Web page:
- Some foreign diplomats and consular officials are issued special cards by the U.S. Department of State which grant them an exemption from paying hotel room taxes. Does this exemption also apply to the TAT when transient accommodations are furnished to them?
No, the exemption does not apply for several reasons. First, Hawaii does not have a hotel room tax. Second, because the transient accommodations tax is levied on the operator receiving the income rather than on the guest or tenant, the operator is not exempt from the transient accommodations tax even if tax immunity has been granted to the guest. Thus, foreign diplomats and consular officials may have the TAT passed on when transient accommodations are furnished to them.
- Are any transient accommodations exempt from the TAT?
Transient accommodations specifically exempt from the TAT include: health care facilities; school dormitories; lodging provided by nonprofit corporations or associations for religious, charitable, or educational purposes; living accommodations for military personnel on permanent duty assignment including those military persons who receive temporary lodging allowance while seeking accommodations in Hawaii or while awaiting reassignment outside Hawaii; and operators furnishing accommodations to full-time students at post-secondary education institutions.
- My new military orders assigned me to a station in Hawaii. Upon moving to Hawaii, I was told that my military housing would not be available for another month. I found an apartment that I could rent. Why did my landlord ask to see proof of my military status?
In order for your landlord to be exempt from the transient accommodations tax, he or she must have proof that you are in the military and that you were provided with temporary lodging allowance for that period you rented the apartment from the landlord. Your landlord must keep copies of these documents for at least three years.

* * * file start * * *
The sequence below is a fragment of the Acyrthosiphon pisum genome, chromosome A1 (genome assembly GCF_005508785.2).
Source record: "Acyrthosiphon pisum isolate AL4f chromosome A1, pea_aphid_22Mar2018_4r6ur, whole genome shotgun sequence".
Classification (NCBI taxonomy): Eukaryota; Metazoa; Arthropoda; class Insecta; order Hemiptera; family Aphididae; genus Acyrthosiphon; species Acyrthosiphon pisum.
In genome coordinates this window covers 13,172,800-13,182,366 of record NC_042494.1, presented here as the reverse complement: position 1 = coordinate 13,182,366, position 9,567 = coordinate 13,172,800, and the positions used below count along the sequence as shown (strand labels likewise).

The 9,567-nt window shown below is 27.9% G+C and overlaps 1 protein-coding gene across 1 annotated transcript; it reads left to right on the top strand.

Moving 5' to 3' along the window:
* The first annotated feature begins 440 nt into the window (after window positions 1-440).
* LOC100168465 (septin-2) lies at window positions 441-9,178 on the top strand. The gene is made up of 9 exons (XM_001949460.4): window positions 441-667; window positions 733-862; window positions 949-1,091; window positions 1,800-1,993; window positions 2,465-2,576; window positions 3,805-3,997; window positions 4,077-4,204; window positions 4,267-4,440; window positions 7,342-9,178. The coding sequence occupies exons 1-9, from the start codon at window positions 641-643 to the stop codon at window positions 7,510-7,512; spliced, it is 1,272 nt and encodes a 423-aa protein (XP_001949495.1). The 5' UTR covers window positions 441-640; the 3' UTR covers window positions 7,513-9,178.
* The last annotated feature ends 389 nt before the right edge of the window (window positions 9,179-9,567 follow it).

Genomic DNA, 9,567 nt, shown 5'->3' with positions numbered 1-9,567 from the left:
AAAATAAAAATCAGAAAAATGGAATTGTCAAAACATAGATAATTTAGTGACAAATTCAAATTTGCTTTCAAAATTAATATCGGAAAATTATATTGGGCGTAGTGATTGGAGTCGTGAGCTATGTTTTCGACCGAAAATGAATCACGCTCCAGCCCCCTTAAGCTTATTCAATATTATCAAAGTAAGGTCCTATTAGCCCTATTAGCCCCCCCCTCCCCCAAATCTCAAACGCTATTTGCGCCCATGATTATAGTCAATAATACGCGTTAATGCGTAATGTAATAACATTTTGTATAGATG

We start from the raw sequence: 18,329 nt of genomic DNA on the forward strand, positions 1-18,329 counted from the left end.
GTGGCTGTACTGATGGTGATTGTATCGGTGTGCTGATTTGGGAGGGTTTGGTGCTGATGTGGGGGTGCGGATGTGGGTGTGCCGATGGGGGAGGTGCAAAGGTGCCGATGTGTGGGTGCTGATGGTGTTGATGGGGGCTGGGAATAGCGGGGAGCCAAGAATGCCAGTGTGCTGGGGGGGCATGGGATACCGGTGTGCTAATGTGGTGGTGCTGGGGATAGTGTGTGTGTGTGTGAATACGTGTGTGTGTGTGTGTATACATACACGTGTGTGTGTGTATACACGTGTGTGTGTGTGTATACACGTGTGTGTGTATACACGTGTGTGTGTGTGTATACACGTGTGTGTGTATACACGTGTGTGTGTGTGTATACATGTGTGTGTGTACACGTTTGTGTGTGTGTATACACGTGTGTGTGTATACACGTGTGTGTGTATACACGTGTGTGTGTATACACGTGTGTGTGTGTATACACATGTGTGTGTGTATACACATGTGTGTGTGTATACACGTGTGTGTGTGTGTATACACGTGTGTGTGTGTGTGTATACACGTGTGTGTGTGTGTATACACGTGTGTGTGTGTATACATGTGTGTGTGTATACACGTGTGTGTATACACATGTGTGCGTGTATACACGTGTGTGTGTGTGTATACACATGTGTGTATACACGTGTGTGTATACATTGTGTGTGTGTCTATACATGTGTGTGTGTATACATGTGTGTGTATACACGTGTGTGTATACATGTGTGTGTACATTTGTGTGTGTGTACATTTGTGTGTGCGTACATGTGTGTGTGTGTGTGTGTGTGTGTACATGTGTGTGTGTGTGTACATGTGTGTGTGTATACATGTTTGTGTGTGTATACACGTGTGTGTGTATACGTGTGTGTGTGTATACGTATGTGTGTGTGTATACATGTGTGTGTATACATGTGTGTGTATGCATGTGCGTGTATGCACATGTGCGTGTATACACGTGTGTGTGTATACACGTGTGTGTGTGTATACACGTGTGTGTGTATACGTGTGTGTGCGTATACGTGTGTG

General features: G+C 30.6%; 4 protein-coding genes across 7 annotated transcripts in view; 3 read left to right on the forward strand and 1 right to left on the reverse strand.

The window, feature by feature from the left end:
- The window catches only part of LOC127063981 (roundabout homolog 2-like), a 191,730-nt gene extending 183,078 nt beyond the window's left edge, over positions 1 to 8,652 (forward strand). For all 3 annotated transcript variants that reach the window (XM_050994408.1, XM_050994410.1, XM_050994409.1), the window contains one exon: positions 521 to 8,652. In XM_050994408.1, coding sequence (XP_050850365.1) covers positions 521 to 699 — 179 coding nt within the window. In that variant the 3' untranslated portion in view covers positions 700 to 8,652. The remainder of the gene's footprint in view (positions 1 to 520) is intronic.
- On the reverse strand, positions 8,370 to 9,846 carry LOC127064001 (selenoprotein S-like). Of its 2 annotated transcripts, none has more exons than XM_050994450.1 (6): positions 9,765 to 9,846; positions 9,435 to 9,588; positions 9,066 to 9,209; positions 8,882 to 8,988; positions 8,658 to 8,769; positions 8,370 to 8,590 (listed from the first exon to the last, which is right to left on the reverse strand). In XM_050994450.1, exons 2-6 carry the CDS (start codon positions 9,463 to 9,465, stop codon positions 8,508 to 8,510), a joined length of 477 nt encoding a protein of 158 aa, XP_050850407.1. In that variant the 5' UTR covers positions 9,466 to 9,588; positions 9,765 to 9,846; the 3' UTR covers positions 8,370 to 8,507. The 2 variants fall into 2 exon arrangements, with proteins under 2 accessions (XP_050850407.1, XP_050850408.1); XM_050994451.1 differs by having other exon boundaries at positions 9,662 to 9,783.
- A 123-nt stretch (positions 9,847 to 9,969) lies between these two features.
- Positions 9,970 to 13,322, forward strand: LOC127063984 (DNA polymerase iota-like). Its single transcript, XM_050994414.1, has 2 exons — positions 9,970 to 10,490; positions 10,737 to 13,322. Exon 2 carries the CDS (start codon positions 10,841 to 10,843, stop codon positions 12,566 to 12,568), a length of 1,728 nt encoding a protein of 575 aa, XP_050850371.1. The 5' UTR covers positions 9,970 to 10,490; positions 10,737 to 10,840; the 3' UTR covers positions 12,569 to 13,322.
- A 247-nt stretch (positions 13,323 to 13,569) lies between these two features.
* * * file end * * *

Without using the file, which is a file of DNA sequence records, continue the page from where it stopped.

- I am an owner of a time-share unit. When I use my unit, I do not have to pay any transient accommodations tax. If this time-share unit is rented to someone other than myself as one of the owners, is the rental income subject to the transient accommodations tax?
Yes. You will be subject to the transient accommodations tax if you rent your unit to someone for less than 180-consecutive days. It will not apply, however, if you exchange your time-share for an out-of-state time-share unit.
- I just bought a beach house as an investment and plan to rent it out on weekends only. Do I pay both the general excise and the transient accommodations taxes?
Yes. You are required to be registered for and to pay BOTH the general excise tax and the transient accommodations tax.
- What do I need to do in order to register for this tax?
If you are not currently registered for the general excise tax, please fill out the application form, Form GEW-TA-RV-3, to register for both the general excise and transient accommodations taxes. If you already have a general excise tax license number, then you must file an amended application, Form GEW-TA-RV-4X, to add the transient accommodations tax to your existing registration. There is a one-time fee that must be paid at the time the application is filed. The fee is $5 if you have 5 or fewer
transient accommodations, and $15 if you have more than 5 transient accommodations units.
Additional information on the transient accommodations tax is contained in a brochure entitled, An Introduction to the Transient Accommodations Tax. Information about both the general excise tax, as it applies to rental activity, and the transient accommodations tax also may be found in a brochure entitled, Information on the Rental of Residential Real Property. Both of these brochures, as well as the application, may be obtained from any district tax office. They also are available at the Department's site on the Internet.
The brochures are located at:
The application and instructions are located at:
Tax Facts is a publication of the Department of Taxation on tax subjects of current interest and is not intended to be a complete statement of the law. Subsequent developments in the law (legislation, rules, cases, etc.) should be consulted.